All essential workers are significantly more likely to be exposed to COVID-19 due to their frequent contact with others. As a result, any IWW member who is deemed an essential worker should work with their organizing committee or, in cases where none exists, agitate amongst their fellow workers to ensure they have the following:

  • Personal Protective Equipment (PPE) to reduce the likelihood of contracting COVID-19.
    • Disposable gloves to reduce contact with surfaces or items that may contain COVID-19.
    • Facial masks to protect from coughing, sneezing, and interacting orally with COVID-19. N95 masks are best, but cotton facial masks have also been effective at cutting down the risk of COVID-19.
    • Enforced social distancing between customers/patients and other workers. A six-foot rule is the stated guideline by the WHO to cut down on the risk of contracting COVID-19. While not all workplaces can effectively enforce this rule as well (e.g., in fast food restaurants), mandating some procedure for movements and transition in the workplace is critical.
    • Hand sanitizer that can be used freely by either customers/patients or workers. In most workplaces, extended hand washing is difficult after every interaction. However, WHO guidelines for hand sanitizers are fairly easy to make at home with simple ingredients.

Check our guideline for “essential” workers, broken down by Industrial Unions, for more information for specific industry guidelines and recommendations.

Guide for Unemployed/Laid Off IWW Members

Many of our fellow workers have lost stable employment due to the outbreak of COVID-19. The federal government recently passed a stimulus package, the Canada Emergency Response Benefit (CERB), that will be sent out to all Canadian citizens.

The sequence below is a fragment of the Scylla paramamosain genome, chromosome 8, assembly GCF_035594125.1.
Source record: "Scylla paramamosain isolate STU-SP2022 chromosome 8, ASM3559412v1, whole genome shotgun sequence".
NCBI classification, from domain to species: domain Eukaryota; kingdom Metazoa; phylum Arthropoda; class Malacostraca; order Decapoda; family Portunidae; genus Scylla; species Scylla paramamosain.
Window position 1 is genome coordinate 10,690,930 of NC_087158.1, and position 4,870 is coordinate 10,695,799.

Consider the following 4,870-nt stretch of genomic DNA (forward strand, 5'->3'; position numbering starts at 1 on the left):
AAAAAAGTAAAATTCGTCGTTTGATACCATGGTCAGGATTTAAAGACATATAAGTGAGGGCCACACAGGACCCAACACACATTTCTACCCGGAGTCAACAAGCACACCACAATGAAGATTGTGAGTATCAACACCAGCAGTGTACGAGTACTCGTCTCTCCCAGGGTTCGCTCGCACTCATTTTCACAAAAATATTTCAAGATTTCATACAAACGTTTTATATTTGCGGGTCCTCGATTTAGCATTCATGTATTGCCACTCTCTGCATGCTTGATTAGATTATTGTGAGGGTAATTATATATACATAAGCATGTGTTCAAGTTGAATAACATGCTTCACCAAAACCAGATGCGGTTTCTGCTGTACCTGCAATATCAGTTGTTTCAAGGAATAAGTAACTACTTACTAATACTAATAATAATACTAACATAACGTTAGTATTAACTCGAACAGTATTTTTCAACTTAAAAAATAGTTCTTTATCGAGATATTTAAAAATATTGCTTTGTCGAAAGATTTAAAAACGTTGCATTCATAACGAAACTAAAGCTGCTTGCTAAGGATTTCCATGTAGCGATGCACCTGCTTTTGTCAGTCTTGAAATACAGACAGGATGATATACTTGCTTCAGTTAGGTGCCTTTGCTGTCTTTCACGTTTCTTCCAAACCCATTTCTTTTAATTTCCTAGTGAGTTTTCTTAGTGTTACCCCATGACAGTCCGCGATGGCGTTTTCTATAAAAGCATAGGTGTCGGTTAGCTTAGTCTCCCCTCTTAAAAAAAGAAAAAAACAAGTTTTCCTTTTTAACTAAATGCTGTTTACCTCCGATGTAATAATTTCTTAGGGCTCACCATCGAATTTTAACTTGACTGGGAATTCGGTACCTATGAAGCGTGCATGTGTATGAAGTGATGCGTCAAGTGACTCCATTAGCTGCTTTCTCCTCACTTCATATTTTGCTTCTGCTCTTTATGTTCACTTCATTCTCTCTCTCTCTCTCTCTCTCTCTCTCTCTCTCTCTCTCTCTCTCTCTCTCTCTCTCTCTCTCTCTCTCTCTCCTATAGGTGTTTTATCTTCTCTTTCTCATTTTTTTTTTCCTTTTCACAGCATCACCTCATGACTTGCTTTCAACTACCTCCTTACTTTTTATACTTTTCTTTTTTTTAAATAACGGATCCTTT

The CERB will provide $2,000 a month for up to four months for any worker who loses their income due to the COVID-19 outbreak. Those who are wage earners, contract workers, and self-employed are all eligible for this benefit. Workers who are currently employed but not receiving an income due to workplace disruptions may also qualify for the CERB. CERB payments will be processed within 10 days of application and the form will be made available tentatively in early April.

If you applied for Employee Insurance (EI) already prior to the passage of CERB, you do not need to reapply. If you are already receiving EI, you can continue to receive these benefits. If your EI benefits end before October 3, 2020, you can apply for the CERB once your EI benefits cease so long as you are unable to work due to the COVID-19 outbreak at the time. If you are eligible for EI, you can apply for it here.

The full CERB bill can be read here.

If you are an unemployed freelance artist, writer, or media worker, this document provides resources for temporary employment, grants, agencies, training resources, and mental health resources.

Source